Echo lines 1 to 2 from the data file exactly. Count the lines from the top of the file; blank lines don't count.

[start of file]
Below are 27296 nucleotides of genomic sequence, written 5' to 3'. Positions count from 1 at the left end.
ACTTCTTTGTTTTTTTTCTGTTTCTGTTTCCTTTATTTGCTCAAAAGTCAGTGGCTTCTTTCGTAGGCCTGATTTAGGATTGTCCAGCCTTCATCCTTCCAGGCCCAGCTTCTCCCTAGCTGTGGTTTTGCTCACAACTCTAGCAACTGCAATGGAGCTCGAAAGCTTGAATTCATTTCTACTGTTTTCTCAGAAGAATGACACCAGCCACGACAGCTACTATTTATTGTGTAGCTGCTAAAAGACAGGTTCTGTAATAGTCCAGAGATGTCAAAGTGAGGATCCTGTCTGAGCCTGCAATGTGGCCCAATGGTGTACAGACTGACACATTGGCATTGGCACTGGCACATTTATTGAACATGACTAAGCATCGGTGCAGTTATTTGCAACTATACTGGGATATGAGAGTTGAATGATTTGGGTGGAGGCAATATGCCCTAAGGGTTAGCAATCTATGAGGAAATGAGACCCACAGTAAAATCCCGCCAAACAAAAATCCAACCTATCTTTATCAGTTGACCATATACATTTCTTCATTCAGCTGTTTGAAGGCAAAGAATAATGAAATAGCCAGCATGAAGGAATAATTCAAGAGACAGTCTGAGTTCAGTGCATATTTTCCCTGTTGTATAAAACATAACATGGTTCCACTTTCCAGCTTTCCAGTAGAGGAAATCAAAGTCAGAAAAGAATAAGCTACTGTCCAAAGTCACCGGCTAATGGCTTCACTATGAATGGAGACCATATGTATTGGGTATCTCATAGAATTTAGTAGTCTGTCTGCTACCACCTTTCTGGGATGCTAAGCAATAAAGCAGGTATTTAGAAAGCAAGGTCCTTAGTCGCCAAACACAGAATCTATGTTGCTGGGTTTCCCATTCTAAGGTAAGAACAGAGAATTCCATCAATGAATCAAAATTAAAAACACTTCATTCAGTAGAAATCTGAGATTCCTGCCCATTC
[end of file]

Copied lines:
Below are 27296 nucleotides of genomic sequence, written 5' to 3'. Positions count from 1 at the left end.
ACTTCTTTGTTTTTTTTCTGTTTCTGTTTCCTTTATTTGCTCAAAAGTCAGTGGCTTCTTTCGTAGGCCTGATTTAGGATTGTCCAGCCTTCATCCTTCCAGGCCCAGCTTCTCCCTAGCTGTGGTTTTGCTCACAACTCTAGCAACTGCAATGGAGCTCGAAAGCTTGAATTCATTTCTACTGTTTTCTCAGAAGAATGACACCAGCCACGACAGCTACTATTTATTGTGTAGCTGCTAAAAGACAGGTTCTGTAATAGTCCAGAGATGTCAAAGTGAGGATCCTGTCTGAGCCTGCAATGTGGCCCAATGGTGTACAGACTGACACATTGGCATTGGCACTGGCACATTTATTGAACATGACTAAGCATCGGTGCAGTTATTTGCAACTATACTGGGATATGAGAGTTGAATGATTTGGGTGGAGGCAATATGCCCTAAGGGTTAGCAATCTATGAGGAAATGAGACCCACAGTAAAATCCCGCCAAACAAAAATCCAACCTATCTTTATCAGTTGACCATATACATTTCTTCATTCAGCTGTTTGAAGGCAAAGAATAATGAAATAGCCAGCATGAAGGAATAATTCAAGAGACAGTCTGAGTTCAGTGCATATTTTCCCTGTTGTATAAAACATAACATGGTTCCACTTTCCAGCTTTCCAGTAGAGGAAATCAAAGTCAGAAAAGAATAAGCTACTGTCCAAAGTCACCGGCTAATGGCTTCACTATGAATGGAGACCATATGTATTGGGTATCTCATAGAATTTAGTAGTCTGTCTGCTACCACCTTTCTGGGATGCTAAGCAATAAAGCAGGTATTTAGAAAGCAAGGTCCTTAGTCGCCAAACACAGAATCTATGTTGCTGGGTTTCCCATTCTAAGGTAAGAACAGAGAATTCCATCAATGAATCAAAATTAAAAACACTTCATTCAGTAGAAATCTGAGATTCCTGCCCATTC